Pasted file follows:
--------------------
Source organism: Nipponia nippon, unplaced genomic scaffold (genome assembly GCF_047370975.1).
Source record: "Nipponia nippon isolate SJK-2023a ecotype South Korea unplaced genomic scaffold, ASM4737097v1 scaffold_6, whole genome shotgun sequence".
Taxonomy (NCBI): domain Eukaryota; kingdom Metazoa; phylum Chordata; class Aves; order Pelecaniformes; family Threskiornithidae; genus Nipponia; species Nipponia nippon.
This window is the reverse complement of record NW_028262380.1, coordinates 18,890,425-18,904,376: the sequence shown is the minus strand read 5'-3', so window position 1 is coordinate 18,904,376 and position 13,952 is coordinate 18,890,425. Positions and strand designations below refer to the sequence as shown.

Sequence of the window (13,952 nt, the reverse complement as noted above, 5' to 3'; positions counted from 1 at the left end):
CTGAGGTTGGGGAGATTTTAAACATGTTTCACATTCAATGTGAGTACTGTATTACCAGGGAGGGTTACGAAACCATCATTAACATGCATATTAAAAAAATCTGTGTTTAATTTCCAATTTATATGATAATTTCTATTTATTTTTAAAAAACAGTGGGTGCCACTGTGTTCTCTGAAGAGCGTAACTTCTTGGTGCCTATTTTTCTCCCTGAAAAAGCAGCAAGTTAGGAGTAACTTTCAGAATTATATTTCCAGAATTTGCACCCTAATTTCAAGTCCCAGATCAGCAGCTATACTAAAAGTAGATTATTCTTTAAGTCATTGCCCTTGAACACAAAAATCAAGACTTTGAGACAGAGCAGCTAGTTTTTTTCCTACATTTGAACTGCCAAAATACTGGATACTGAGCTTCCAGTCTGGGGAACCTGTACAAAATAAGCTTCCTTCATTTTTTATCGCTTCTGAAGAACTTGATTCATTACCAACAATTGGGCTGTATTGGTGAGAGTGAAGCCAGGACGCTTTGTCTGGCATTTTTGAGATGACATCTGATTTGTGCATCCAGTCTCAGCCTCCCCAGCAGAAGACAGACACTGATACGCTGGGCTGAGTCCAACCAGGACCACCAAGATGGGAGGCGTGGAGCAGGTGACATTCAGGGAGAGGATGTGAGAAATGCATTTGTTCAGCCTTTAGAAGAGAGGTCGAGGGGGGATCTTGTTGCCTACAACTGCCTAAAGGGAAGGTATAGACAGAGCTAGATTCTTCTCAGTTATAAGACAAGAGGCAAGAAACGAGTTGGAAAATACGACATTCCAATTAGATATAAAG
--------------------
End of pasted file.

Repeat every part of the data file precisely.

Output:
Source organism: Nipponia nippon, unplaced genomic scaffold (genome assembly GCF_047370975.1).
Source record: "Nipponia nippon isolate SJK-2023a ecotype South Korea unplaced genomic scaffold, ASM4737097v1 scaffold_6, whole genome shotgun sequence".
Taxonomy (NCBI): domain Eukaryota; kingdom Metazoa; phylum Chordata; class Aves; order Pelecaniformes; family Threskiornithidae; genus Nipponia; species Nipponia nippon.
This window is the reverse complement of record NW_028262380.1, coordinates 18,890,425-18,904,376: the sequence shown is the minus strand read 5'-3', so window position 1 is coordinate 18,904,376 and position 13,952 is coordinate 18,890,425. Positions and strand designations below refer to the sequence as shown.

Sequence of the window (13,952 nt, the reverse complement as noted above, 5' to 3'; positions counted from 1 at the left end):
CTGAGGTTGGGGAGATTTTAAACATGTTTCACATTCAATGTGAGTACTGTATTACCAGGGAGGGTTACGAAACCATCATTAACATGCATATTAAAAAAATCTGTGTTTAATTTCCAATTTATATGATAATTTCTATTTATTTTTAAAAAACAGTGGGTGCCACTGTGTTCTCTGAAGAGCGTAACTTCTTGGTGCCTATTTTTCTCCCTGAAAAAGCAGCAAGTTAGGAGTAACTTTCAGAATTATATTTCCAGAATTTGCACCCTAATTTCAAGTCCCAGATCAGCAGCTATACTAAAAGTAGATTATTCTTTAAGTCATTGCCCTTGAACACAAAAATCAAGACTTTGAGACAGAGCAGCTAGTTTTTTTCCTACATTTGAACTGCCAAAATACTGGATACTGAGCTTCCAGTCTGGGGAACCTGTACAAAATAAGCTTCCTTCATTTTTTATCGCTTCTGAAGAACTTGATTCATTACCAACAATTGGGCTGTATTGGTGAGAGTGAAGCCAGGACGCTTTGTCTGGCATTTTTGAGATGACATCTGATTTGTGCATCCAGTCTCAGCCTCCCCAGCAGAAGACAGACACTGATACGCTGGGCTGAGTCCAACCAGGACCACCAAGATGGGAGGCGTGGAGCAGGTGACATTCAGGGAGAGGATGTGAGAAATGCATTTGTTCAGCCTTTAGAAGAGAGGTCGAGGGGGGATCTTGTTGCCTACAACTGCCTAAAGGGAAGGTATAGACAGAGCTAGATTCTTCTCAGTTATAAGACAAGAGGCAAGAAACGAGTTGGAAAATACGACATTCCAATTAGATATAAAG